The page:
SEOUL, Jan. 14 (Korea Bizwire) – The rate of women holding positions as CEOs and company board members in Korea is one of the lowest out of 126 countries, according to a report entitled “Women in Business and Management: Gaining Momentum” published by the International Labour Organization (ILO). The said rate was only 11 percent in Korea, which ranked 115th among 126 countries. Syria, UAE, Egypt, Oman, Lebanon, Saudi Arabia and Qatar were among the countries to rank lower than Korea.
Japan also ranked low on the list, as the rate was 11.1 percent in Japan. The ILO reported that traditional gender norms are still intact in Korea and Japan, making hurdles for women to overcome for successful careers in business and management.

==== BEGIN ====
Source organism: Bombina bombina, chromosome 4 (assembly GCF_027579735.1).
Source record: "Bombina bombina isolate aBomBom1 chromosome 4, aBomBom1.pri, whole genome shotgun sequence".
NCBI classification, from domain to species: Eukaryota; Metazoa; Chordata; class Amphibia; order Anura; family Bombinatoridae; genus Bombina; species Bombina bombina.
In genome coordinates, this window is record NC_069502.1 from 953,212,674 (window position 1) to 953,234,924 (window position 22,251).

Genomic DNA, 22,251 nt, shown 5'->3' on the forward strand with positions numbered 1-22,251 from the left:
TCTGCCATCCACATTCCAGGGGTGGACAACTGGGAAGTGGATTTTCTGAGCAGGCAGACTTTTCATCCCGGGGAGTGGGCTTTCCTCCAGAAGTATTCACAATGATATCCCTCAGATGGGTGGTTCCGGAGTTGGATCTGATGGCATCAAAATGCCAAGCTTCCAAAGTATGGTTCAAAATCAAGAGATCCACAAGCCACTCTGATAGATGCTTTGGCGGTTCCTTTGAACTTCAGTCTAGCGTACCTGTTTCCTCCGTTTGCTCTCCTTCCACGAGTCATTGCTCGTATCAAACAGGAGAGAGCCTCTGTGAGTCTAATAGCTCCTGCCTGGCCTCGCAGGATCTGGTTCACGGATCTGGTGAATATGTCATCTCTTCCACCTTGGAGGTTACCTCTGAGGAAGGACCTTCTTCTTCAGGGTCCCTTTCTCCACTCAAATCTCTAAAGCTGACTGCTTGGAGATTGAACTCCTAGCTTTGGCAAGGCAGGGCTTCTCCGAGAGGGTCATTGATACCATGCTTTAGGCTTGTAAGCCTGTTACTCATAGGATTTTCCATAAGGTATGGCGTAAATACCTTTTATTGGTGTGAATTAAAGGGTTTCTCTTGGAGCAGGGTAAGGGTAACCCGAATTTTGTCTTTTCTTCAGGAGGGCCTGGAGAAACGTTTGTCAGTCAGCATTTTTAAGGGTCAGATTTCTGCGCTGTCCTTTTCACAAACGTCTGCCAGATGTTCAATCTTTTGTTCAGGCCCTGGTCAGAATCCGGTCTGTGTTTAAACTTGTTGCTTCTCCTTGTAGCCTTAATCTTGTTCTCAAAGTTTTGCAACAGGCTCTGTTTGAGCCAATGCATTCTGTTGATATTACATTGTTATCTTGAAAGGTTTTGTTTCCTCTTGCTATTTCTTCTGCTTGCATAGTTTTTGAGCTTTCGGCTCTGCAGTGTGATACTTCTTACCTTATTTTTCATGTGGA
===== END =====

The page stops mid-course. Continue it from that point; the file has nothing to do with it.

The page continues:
While Korea saw some improvement since the rate in 2000 was 7.8 percent, the ILO said that the structural barriers for women in organizations have yet to be completely dissolved in Korea.
Jamaica ranked first on the list, as 59.3 percent of CEOs and company board members in the country are women, while the figures for Columbia and Saint Lucia were 53.1 percent and 52.3 percent respectively. The U.S.A. ranked 15th, while France was 26th.
Meanwhile, the ILO said that although number of women in executive job positions increased globally, only 4 countries among 44 developed nations, Finland, Norway, Sweden and Britain, had a rate of more than 20 percent of women members in the board of directors. The rate was 10 to 20 percent in 13 countries including the U.S., Australia, Demark, France and Germany. The rate was less than 5 percent in Korea.
By J.W. Choi (firstname.lastname@example.org)